A Multi-Language Comparison of Syntactic Complexity Measures and Their Relationship to Foreign Language Oral Proficiency

    • Project Lead(s):

      Lourdes Ortega (University of Hawai‘i)
      Noriko Iwashita (University of Melbourne)
      John M. Norris (University of Hawai‘i)
      Sara Rabie (Kwansei Gakuin University)

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    Joint project with the University of Melbourne and Kwansei Gakuin University, with the collaboration of the Center for Applied Linguistics

    Project goals This research project considers the reliability and validity of a set of measures of syntactic complexity typically used in L2 oral production research and seeks to determine how these measures relate to oral proficiency. It investigates to what extent various syntactic complexity measures are valid, useful, and reliable developmental indices at various levels of oral proficiency on a range of different tasks and across four foreign languages: German, Japanese, Spanish, and English. The following research questions are addressed:

    1. Which measures can be most reliably coded and how do aspects of specific languages affect intercoder reliability for the different measures?
    2. How well do these measures index syntactic complexity which represents a developing IL along a continuum of increasing oral proficiency? Which of these measures are effective predictors of oral proficiency at what levels? What is the relationship of the various measures to a range of proficiency levels?
    3. How do the different measures vary across task elicitation conditions?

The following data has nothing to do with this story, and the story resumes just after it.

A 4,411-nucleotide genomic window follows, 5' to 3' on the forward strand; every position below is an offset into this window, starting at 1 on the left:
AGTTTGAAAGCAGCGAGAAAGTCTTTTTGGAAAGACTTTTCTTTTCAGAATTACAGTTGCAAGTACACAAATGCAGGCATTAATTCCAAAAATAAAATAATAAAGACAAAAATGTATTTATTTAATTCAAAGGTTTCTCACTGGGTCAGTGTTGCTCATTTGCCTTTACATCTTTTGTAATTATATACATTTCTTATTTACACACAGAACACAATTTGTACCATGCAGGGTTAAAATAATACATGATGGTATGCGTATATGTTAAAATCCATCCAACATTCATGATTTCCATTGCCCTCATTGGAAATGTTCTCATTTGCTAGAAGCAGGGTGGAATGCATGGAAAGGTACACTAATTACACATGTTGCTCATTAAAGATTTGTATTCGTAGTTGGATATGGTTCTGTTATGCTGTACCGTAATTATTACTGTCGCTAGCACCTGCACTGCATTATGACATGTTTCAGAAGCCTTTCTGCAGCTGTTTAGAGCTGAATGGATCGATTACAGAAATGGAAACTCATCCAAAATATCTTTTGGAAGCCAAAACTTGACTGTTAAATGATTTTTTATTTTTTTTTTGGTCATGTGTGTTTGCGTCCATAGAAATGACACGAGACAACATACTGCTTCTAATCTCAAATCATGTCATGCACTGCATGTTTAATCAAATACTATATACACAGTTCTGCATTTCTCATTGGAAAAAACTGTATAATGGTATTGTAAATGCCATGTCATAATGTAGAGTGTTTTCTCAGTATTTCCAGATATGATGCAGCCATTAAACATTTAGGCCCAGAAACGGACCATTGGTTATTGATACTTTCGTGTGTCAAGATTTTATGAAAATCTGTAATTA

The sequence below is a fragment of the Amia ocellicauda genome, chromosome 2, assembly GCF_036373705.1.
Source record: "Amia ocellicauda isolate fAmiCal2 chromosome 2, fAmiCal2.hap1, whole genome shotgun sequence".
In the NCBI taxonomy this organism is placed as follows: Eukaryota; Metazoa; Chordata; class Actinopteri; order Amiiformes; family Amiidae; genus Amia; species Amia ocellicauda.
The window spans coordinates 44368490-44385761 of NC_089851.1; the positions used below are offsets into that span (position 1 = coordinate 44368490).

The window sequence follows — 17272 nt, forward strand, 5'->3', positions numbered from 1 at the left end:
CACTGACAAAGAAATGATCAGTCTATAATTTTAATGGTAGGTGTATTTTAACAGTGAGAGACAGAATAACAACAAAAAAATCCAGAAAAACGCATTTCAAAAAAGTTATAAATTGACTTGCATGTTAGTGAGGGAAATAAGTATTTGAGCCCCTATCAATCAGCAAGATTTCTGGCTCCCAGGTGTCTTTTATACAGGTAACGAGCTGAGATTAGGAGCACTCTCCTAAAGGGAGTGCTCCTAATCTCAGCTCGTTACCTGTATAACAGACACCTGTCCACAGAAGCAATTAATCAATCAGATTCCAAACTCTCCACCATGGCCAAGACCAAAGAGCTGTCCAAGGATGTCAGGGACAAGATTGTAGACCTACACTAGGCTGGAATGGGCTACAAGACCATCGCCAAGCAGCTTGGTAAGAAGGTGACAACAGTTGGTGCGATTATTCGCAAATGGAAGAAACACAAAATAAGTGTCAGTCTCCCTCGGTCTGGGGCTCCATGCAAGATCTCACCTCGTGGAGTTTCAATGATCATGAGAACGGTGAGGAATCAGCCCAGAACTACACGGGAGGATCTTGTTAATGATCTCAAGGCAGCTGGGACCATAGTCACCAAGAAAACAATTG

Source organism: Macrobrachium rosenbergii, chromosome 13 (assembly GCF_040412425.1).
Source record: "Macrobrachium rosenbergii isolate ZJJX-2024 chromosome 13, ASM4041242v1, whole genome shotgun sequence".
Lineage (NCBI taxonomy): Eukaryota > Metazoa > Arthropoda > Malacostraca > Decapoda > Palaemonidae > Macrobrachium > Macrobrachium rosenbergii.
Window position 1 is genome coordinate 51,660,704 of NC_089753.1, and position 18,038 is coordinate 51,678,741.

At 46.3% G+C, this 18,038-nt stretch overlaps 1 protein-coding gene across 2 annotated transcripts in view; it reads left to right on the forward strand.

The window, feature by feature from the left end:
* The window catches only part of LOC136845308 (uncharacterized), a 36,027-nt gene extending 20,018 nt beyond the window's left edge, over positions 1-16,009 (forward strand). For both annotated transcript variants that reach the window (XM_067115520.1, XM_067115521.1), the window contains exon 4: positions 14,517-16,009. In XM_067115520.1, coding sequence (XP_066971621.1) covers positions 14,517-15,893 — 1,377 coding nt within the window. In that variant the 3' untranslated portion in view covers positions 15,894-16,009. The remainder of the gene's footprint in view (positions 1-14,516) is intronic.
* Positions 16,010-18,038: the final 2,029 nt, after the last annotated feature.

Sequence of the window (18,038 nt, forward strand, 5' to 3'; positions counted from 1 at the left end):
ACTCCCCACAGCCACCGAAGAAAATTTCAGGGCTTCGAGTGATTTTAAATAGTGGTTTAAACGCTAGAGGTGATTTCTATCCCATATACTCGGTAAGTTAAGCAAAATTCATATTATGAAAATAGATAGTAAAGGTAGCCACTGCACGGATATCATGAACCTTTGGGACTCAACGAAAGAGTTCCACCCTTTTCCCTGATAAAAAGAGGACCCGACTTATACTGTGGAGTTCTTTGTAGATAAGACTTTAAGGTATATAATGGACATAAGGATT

Development of elicitation and test instruments

    1. An elicitation instrument was developed that consisted of three types of story-retelling procedures:
      • A story retelling based on pictures, with an L1 story as initial auditory input (Ortega, 1999).
      • A story retelling based on the 5-minute video clip “Alone and Hungry” (Klein & Perdue, 1992).
      • A story telling based on pictures, divided in three subtasks prompted by high-level cognitive complexity questions (Zhang, 1987).
    2. In addition, the following information sources for determining language proficiency were developed or adapted from existing test instruments:
      • Elicited imitation task: an elicited imitation task was developed and piloted with native speakers and L2 learners for each of the four target languages. The final items selected were 30 sentences of increasing length and complexity. The sentences were equivalent across the four languages in vocabulary difficulty, structural difficulty, and syllable length, which ranged from 7 to 19 syllables per sentence.
      • Learner background information: A questionnaire was developed to collect and quantify information regarding learners’ formal instruction and naturalistic exposure to the foreign language.
      • Self-report questionnaire of oral language proficiency, developed by the Center for Applied Linguistics.
      • For Japanese and Spanish, all participants took the SOPI instruments developed by CAL.

    All tasks and instruments were incorporated into a test booklet with instructions in English or Japanese, depending on the expected L1 background of participants, and two parallel forms of the booklet were created in order to counterbalance the order of the tasks.

    Data collection

    Data have been collected from four languages, all in foreign language higher education contexts. For each language, the data collected yielded a corpus of narrative productions by 40 students at two different proficiency levels, intermediate and advanced. For Japanese and English, baseline data on all tasks by native speaking college students in the target environment have been collected. The data were collected in the three research sites as follows:

    University of Hawai‘i at Mānoa, US: (a) Forty L2 Japanese students enrolled in fourth semester courses or higher, to be divided into two proficiency bands according to their ACTFL ratings; (b) Forty L2 Spanish students enrolled in fourth semester courses or higher, to be divided into two proficiency bands according to their ACTFL ratings; (c) Twenty L1 English undergraduate students as ba